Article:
The recent release in the United Kingdom of the film 'Titanic' has yet again brought the actions of her crew under public scrutiny. Unfortunately, this has also perpetuated myths about the principal officers such as Captain Smith and his First Officer William McMaster Murdoch. The film has incorrectly portrayed Murdoch as a corrupt man who shot two panicking passengers and then committed suicide by shooting himself.
This is of particular importance as it is from a man who worked beside William Murdoch and is known to have respected him. Both had served aboard the liner 'Arabic' on an occasion when Murdoch averted a collision. The most important evidence is a transcript of a letter Lightoller wrote to Mrs. Ada Florence Murdoch from New York. It shows impulsive outrage rather than an attempt to conceal the truth. :-
April 24th, 1912.
Dear Mrs. Murdoch,
I am writing on behalf of the surviving officers to express our deep sympathy in this, your awful loss. Words cannot convey our feelings, - much less a letter.
I deeply regret that I missed communicating with you by last mail to refute the reports that were spread in the newspapers. I was practically the last man, and certainly the last officer, to see Mr. Murdoch. He was then endeavouring to launch the starboard forward collapsible boat. I had already got mine from off the top of our quarters. You will understand when I say that I was working the the port side of the ship, and Mr. Murdoch was principally engaged on the starboard side of the ship, filling and launching the boats.
Having got my boat down off the top of the house, and there being no time to open it, I left it and ran across to the starboard side, still on top of the quarters. I was then practically looking down on your husband and his men. He was working hard, personally assisting, overhauling the forward boat's fall. At this moment the ship dived, and we were all in the water. Other reports as to the ending are absolutely false. Mr. Murdoch died like a man, doing his duty.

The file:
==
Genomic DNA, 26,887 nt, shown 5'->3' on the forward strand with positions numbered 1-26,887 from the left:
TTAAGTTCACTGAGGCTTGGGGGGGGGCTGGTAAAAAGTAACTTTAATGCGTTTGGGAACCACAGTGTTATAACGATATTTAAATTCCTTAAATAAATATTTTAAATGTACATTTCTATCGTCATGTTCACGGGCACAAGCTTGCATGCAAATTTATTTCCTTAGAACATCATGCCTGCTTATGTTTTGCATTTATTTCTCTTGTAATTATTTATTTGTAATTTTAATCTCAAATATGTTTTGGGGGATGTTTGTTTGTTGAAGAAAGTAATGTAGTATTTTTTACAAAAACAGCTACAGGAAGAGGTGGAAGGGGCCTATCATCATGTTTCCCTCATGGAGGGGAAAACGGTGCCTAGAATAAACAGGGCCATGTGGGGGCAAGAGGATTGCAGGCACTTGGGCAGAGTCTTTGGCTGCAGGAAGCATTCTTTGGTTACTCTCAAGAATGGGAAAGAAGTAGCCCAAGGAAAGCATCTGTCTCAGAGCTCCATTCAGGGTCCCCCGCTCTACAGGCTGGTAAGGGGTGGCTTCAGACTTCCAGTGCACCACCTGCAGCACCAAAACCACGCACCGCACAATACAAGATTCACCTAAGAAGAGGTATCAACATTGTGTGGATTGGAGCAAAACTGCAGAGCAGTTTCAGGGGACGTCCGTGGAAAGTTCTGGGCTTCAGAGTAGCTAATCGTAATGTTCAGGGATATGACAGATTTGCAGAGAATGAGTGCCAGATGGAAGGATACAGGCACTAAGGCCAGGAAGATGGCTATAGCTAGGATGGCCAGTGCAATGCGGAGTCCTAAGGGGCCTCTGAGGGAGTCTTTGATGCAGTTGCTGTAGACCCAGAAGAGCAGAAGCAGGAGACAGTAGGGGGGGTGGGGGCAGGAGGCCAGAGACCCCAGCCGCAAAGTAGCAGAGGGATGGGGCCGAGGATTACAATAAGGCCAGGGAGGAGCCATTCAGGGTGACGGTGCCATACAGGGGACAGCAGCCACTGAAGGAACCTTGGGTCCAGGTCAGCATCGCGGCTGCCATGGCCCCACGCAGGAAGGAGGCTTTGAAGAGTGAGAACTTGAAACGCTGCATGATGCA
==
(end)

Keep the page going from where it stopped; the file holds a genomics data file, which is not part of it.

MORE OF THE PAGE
Call on us without hesitation for anything we can do for you.
Yours very sincerely,
C.H.Lightoller, 2d Officer;
G. Groves Boxhall, 4th Officer;
H.J. Pitman, 3d Officer;
H.G. Lowe, 5th Officer.
Ada sent the letter to the Dumfries & Galloway Standard & Advertiser which published the letter on 11th May 1912. The wording and spelling is as in the original.
Lightoller's later evidence in the Board of Trade enquiry has lead to accusations that he was concealing facts to help the White Star Line. His evidence can be relied upon where others' evidence corroborates it. As a personality, Lightoller was rather flamboyant and prone to advertise his own importance, and his prejudices to others coloured his evidence. As an example, he disliked both Smith and Wilde, whose arrival on 'Titanic' had reduced Lightoller from First to Second Officer. The evidence of the painfully honest Harold Bride, the Second Wireless Operator, corroborates that of lightoller in regard to Murdoch's final moments.
This page was prepared with assistance from Samuel Scott Murdoch, the nephew of the First Officer of the 'Titanic', and from the maritime historian Ernest Robinson.
|Life of W.M. Murdoch||The White Star Line||RMS Titanic||Collision and Aftermath||The Board of Enquiry|
Monument to William McMaster Murdoch on Dalbeattie Town Hall
Enquiries about William McMaster Murdoch for Mr. S.S. Murdoch can be forwarded by e-mail through :-
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